Experimenting with materials, site visits, study tours, model making, interactive creative assignments, etc., make the architectural education pattern one of the least monotonous and most fun. However, there is always scope for development. Theory and technical lectures are still extremely poorly curated in most colleges. Some measures to make the other subjects just as interactive need to be taken, to solidify information retention and performance in technical subjects, which are crucial during the later years of the course and during the internship.

3. Sessions by Prominent Architects

Various architectural technologies have to be incorporated with adequate changes on-site, varying to different projects. Theoretical delivery of technical subjects alone cannot give the students a comprehensive knowledge of these systems. Practicing architects can deliver occasional video demonstrations or presentations on how the systems that they used in their projects were implemented practically. Besides making the realities of architecture familiar from very early on, such presentations will also inculcate a good amount of confidence in students before their internship.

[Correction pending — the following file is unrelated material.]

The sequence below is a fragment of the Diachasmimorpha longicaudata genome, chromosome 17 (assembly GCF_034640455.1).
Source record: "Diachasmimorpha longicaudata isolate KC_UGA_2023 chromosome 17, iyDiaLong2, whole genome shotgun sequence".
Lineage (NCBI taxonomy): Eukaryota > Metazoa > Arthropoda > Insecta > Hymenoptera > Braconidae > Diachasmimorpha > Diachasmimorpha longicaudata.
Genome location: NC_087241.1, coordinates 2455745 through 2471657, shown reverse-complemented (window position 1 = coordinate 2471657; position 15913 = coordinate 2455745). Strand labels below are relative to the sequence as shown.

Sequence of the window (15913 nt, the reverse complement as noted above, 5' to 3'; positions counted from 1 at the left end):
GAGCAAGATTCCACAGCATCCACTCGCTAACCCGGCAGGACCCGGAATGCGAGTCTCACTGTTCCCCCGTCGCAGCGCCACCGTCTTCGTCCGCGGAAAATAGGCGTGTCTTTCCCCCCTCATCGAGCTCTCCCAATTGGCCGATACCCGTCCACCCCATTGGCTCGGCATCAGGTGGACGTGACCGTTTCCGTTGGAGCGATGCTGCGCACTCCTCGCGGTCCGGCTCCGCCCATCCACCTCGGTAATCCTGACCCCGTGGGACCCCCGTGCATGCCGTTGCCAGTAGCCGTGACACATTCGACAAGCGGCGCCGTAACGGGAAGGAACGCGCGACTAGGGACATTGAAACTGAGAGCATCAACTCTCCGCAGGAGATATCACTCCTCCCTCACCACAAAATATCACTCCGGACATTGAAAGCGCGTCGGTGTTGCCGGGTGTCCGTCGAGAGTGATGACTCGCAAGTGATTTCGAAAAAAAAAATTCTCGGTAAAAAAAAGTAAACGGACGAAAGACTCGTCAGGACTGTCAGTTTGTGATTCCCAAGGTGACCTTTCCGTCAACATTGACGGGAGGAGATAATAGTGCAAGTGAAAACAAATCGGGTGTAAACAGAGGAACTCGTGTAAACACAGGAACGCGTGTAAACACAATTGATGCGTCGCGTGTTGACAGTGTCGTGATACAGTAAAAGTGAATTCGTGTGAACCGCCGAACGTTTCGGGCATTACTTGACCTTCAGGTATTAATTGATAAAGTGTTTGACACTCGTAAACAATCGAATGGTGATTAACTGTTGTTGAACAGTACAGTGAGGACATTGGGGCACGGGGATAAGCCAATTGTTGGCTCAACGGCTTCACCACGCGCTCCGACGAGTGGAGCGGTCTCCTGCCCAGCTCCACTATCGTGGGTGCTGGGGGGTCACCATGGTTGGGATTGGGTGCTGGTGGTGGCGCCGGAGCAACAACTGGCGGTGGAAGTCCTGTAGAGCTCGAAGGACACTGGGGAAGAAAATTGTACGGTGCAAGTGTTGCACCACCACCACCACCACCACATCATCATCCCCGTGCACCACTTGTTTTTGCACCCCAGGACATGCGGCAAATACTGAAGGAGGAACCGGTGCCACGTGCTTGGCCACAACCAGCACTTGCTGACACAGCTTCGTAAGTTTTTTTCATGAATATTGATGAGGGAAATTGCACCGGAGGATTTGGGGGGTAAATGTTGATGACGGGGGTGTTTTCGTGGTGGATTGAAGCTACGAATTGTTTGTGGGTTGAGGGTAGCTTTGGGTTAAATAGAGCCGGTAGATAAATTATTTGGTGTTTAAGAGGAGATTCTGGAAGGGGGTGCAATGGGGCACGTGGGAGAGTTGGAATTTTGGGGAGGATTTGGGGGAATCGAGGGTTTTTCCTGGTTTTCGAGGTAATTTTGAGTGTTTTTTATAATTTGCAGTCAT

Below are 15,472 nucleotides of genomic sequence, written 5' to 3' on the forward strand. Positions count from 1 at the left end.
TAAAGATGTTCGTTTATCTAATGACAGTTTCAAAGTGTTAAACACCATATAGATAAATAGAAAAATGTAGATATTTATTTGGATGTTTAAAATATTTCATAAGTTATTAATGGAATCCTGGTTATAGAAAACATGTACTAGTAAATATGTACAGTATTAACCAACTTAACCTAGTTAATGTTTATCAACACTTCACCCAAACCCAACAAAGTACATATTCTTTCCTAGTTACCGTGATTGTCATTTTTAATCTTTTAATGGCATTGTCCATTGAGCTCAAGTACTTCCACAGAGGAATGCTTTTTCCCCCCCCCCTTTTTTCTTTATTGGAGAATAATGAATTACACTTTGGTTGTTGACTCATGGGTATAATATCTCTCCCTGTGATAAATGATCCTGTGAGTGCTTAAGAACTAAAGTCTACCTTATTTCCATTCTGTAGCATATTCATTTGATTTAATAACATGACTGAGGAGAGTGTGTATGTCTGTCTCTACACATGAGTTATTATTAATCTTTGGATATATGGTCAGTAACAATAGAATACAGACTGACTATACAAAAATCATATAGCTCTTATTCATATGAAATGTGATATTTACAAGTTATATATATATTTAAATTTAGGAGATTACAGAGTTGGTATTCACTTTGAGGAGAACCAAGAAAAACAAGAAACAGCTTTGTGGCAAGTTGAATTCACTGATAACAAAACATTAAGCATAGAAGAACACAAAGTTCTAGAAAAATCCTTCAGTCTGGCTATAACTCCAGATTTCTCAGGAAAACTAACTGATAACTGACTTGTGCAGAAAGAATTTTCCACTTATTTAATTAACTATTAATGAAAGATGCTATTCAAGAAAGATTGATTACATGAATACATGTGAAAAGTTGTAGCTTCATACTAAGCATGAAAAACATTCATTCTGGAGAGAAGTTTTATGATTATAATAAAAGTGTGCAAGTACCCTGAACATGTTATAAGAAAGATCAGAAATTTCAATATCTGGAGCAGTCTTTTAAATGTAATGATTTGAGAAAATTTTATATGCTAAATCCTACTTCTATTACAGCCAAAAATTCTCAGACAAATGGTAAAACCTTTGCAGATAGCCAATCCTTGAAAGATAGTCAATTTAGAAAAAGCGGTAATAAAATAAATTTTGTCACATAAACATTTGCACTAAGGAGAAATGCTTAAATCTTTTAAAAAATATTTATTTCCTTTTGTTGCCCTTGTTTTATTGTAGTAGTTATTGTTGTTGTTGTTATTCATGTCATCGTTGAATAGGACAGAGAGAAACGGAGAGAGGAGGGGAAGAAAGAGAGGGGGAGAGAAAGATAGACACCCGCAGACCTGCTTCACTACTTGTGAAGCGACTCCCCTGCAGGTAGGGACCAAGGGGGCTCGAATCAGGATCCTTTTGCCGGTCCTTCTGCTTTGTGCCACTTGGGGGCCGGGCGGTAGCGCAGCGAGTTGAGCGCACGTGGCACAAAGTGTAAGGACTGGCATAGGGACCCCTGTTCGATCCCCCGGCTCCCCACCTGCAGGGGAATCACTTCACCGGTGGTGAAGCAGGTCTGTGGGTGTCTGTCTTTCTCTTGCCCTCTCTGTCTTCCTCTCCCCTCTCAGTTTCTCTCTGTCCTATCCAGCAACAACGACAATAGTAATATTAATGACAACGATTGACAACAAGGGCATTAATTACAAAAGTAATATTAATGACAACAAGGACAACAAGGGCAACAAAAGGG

Sessions by Prominent Architects
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4. Communication Between Academicians and Practitioners